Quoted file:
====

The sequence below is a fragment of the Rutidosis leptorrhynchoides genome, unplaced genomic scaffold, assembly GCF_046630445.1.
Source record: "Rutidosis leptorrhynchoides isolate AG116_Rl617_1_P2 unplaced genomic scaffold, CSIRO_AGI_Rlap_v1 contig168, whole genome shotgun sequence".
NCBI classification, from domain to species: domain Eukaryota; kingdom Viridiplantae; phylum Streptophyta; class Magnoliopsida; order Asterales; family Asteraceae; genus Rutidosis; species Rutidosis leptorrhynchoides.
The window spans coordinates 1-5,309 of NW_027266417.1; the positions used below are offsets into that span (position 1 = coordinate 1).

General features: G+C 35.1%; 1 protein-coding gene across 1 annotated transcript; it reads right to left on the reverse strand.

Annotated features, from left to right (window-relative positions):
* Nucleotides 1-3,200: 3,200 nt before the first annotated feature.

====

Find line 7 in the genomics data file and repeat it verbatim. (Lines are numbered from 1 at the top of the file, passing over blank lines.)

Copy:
* Nucleotides 1-3,200: 3,200 nt before the first annotated feature.